is a great tool for increasing anti-rotation strength. Standing side-on and just off center of a cable machine set at shoulder height, rotate your torso to hold the pulley in front of you under tension. The next step is the most important – tuck your hips forward slightly (as with a PTP) to get you spine into a neutral position and brace your core (imagine your abs are a cylinder, and you’re trying to push everything down). From there, push the handle in front of you and resist the force attempting to rotate your torso. Once the pulley is all the way in front of you, pull back to your chest and repeat. I like to do these with very light weight for the 3×20 set/rep range, slowly enough that you can really focus on resisting the rotation. These can be progressed with an increase in weight and reps, once again slower quality reps greatly trump fast, rushed reps.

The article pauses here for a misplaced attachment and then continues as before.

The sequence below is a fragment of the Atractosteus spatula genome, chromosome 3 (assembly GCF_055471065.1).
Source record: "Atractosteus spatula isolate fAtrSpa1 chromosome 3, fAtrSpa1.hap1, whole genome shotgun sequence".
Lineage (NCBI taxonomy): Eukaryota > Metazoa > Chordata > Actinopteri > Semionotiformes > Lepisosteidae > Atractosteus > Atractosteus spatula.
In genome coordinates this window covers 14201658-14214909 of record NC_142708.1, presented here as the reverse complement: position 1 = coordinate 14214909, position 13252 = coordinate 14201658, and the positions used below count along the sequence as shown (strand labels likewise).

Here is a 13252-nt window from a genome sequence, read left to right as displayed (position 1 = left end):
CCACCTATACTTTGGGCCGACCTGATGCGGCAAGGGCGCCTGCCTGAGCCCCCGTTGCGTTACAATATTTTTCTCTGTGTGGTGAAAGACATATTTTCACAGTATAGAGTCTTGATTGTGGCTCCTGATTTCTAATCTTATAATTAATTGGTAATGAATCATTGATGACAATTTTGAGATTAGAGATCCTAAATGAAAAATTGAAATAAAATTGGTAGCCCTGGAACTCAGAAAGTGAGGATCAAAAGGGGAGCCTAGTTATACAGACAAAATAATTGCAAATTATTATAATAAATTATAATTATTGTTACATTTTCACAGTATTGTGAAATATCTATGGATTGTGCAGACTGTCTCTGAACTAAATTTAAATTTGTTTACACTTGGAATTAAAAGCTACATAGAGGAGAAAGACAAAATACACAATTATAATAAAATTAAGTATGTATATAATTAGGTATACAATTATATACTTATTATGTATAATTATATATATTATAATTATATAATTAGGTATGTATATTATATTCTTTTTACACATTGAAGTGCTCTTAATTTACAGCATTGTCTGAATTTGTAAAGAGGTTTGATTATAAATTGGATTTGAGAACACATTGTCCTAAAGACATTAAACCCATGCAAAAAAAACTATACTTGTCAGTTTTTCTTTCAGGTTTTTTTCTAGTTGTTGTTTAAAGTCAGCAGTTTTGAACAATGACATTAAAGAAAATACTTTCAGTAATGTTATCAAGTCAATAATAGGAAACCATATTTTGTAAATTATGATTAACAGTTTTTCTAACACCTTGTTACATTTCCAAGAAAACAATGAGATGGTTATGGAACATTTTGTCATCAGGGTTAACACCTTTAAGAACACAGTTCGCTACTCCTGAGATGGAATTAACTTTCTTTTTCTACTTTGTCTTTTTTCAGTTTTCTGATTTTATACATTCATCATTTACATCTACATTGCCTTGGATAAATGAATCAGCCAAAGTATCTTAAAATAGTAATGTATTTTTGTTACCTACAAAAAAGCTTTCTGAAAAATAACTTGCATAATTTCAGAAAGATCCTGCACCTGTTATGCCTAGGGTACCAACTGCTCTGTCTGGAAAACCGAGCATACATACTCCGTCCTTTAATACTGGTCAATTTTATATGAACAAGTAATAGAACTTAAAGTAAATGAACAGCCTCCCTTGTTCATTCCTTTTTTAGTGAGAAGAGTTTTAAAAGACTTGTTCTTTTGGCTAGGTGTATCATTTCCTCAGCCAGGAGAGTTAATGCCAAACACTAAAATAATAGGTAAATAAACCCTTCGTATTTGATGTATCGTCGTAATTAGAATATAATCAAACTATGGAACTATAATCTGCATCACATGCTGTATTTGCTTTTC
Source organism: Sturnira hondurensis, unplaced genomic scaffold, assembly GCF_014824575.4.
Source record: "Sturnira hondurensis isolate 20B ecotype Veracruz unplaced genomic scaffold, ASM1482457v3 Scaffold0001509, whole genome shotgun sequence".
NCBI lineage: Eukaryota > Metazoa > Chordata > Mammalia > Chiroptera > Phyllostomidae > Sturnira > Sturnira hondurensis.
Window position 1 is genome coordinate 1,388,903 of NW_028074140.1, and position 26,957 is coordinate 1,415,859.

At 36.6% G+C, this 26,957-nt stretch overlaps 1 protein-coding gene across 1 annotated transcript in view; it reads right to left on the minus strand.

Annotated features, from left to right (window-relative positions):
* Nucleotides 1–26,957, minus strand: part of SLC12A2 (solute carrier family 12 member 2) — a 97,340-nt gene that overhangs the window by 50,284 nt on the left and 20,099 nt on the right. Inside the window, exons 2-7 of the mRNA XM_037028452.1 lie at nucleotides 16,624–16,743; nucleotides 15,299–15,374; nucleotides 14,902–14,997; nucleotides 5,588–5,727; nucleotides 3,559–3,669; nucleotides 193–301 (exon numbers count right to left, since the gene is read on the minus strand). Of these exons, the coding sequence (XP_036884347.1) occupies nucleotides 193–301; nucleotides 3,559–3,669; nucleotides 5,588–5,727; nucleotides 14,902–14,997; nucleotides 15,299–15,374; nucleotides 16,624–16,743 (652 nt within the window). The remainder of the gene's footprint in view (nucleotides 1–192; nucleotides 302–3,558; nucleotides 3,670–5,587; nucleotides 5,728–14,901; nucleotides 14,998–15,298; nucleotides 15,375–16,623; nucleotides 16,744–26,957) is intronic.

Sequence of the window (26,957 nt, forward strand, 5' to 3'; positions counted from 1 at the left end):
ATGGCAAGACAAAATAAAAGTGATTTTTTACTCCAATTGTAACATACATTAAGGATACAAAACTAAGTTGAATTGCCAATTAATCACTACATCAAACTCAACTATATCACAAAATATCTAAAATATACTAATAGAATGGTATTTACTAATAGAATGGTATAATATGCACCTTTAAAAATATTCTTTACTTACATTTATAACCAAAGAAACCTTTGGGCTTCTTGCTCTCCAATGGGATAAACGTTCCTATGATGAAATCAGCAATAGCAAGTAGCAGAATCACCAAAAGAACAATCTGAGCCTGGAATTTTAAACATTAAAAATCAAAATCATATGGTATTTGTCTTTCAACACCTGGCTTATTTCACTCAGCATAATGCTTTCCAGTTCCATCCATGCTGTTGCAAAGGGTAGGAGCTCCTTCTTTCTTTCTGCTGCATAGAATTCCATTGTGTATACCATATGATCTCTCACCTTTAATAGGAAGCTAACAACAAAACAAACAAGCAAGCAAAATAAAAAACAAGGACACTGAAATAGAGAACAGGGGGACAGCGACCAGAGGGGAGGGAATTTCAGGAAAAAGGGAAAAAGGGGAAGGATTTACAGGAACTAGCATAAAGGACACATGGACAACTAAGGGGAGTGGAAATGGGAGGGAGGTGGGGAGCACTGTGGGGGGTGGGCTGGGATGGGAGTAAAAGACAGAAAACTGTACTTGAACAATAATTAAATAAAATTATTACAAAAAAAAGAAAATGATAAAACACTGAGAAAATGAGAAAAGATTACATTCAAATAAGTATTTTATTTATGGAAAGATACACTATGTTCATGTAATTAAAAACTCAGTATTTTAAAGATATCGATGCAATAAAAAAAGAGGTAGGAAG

The are two variants of final ab exercises that I have a soft spot for, and both are static holds. They have a big requirement for core strength and can increase the risk of spinal issues if not done correctly, so only do these if your spine is healthy and you have strong abs already!

The first is the anterior-loaded static hold.